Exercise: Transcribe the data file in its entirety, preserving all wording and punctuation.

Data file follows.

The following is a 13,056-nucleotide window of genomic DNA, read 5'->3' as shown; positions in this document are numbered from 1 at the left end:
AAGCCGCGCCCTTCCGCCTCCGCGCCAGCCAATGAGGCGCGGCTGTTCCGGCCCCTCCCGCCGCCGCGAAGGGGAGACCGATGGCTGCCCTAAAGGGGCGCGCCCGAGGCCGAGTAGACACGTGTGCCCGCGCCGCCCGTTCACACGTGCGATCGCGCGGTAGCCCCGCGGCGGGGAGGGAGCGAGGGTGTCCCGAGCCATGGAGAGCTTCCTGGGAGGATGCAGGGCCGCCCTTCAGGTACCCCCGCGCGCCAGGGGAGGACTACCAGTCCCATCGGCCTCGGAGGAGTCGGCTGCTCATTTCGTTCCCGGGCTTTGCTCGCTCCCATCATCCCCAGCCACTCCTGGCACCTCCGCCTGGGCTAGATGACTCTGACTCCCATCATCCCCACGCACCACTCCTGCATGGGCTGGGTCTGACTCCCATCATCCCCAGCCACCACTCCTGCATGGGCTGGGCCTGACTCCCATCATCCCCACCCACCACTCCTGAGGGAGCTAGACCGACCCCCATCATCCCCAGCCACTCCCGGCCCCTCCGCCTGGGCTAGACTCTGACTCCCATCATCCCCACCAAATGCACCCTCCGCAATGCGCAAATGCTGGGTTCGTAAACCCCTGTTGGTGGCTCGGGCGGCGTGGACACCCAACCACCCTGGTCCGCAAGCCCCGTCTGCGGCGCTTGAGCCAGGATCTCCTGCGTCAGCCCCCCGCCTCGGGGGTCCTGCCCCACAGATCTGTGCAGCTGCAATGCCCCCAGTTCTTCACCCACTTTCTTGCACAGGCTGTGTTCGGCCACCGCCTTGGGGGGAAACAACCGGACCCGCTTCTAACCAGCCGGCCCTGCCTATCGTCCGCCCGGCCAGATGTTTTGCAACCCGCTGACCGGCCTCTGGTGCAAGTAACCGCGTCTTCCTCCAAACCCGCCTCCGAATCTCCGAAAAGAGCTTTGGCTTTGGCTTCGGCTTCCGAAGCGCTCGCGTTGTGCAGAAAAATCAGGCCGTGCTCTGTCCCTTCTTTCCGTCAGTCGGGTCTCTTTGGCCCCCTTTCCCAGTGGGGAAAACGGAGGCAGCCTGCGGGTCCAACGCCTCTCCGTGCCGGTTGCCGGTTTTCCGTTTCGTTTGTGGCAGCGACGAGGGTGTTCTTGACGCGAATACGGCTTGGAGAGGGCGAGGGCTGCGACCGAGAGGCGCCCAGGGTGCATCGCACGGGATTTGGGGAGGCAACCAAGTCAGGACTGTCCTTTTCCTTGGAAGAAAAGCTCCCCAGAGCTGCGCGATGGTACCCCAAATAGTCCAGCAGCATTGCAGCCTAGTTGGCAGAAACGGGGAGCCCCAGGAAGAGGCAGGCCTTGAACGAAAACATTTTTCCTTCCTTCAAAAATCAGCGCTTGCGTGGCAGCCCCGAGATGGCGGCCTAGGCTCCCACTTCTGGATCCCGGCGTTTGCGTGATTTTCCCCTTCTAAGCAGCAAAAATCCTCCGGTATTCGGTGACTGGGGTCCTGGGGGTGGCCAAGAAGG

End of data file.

The following is a 13,056-nucleotide window of genomic DNA, read 5'->3' as shown; positions in this document are numbered from 1 at the left end:
AAGCCGCGCCCTTCCGCCTCCGCGCCAGCCAATGAGGCGCGGCTGTTCCGGCCCCTCCCGCCGCCGCGAAGGGGAGACCGATGGCTGCCCTAAAGGGGCGCGCCCGAGGCCGAGTAGACACGTGTGCCCGCGCCGCCCGTTCACACGTGCGATCGCGCGGTAGCCCCGCGGCGGGGAGGGAGCGAGGGTGTCCCGAGCCATGGAGAGCTTCCTGGGAGGATGCAGGGCCGCCCTTCAGGTACCCCCGCGCGCCAGGGGAGGACTACCAGTCCCATCGGCCTCGGAGGAGTCGGCTGCTCATTTCGTTCCCGGGCTTTGCTCGCTCCCATCATCCCCAGCCACTCCTGGCACCTCCGCCTGGGCTAGATGACTCTGACTCCCATCATCCCCACGCACCACTCCTGCATGGGCTGGGTCTGACTCCCATCATCCCCAGCCACCACTCCTGCATGGGCTGGGCCTGACTCCCATCATCCCCACCCACCACTCCTGAGGGAGCTAGACCGACCCCCATCATCCCCAGCCACTCCCGGCCCCTCCGCCTGGGCTAGACTCTGACTCCCATCATCCCCACCAAATGCACCCTCCGCAATGCGCAAATGCTGGGTTCGTAAACCCCTGTTGGTGGCTCGGGCGGCGTGGACACCCAACCACCCTGGTCCGCAAGCCCCGTCTGCGGCGCTTGAGCCAGGATCTCCTGCGTCAGCCCCCCGCCTCGGGGGTCCTGCCCCACAGATCTGTGCAGCTGCAATGCCCCCAGTTCTTCACCCACTTTCTTGCACAGGCTGTGTTCGGCCACCGCCTTGGGGGGAAACAACCGGACCCGCTTCTAACCAGCCGGCCCTGCCTATCGTCCGCCCGGCCAGATGTTTTGCAACCCGCTGACCGGCCTCTGGTGCAAGTAACCGCGTCTTCCTCCAAACCCGCCTCCGAATCTCCGAAAAGAGCTTTGGCTTTGGCTTCGGCTTCCGAAGCGCTCGCGTTGTGCAGAAAAATCAGGCCGTGCTCTGTCCCTTCTTTCCGTCAGTCGGGTCTCTTTGGCCCCCTTTCCCAGTGGGGAAAACGGAGGCAGCCTGCGGGTCCAACGCCTCTCCGTGCCGGTTGCCGGTTTTCCGTTTCGTTTGTGGCAGCGACGAGGGTGTTCTTGACGCGAATACGGCTTGGAGAGGGCGAGGGCTGCGACCGAGAGGCGCCCAGGGTGCATCGCACGGGATTTGGGGAGGCAACCAAGTCAGGACTGTCCTTTTCCTTGGAAGAAAAGCTCCCCAGAGCTGCGCGATGGTACCCCAAATAGTCCAGCAGCATTGCAGCCTAGTTGGCAGAAACGGGGAGCCCCAGGAAGAGGCAGGCCTTGAACGAAAACATTTTTCCTTCCTTCAAAAATCAGCGCTTGCGTGGCAGCCCCGAGATGGCGGCCTAGGCTCCCACTTCTGGATCCCGGCGTTTGCGTGATTTTCCCCTTCTAAGCAGCAAAAATCCTCCGGTATTCGGTGACTGGGGTCCTGGGGGTGGCCAAGAAGG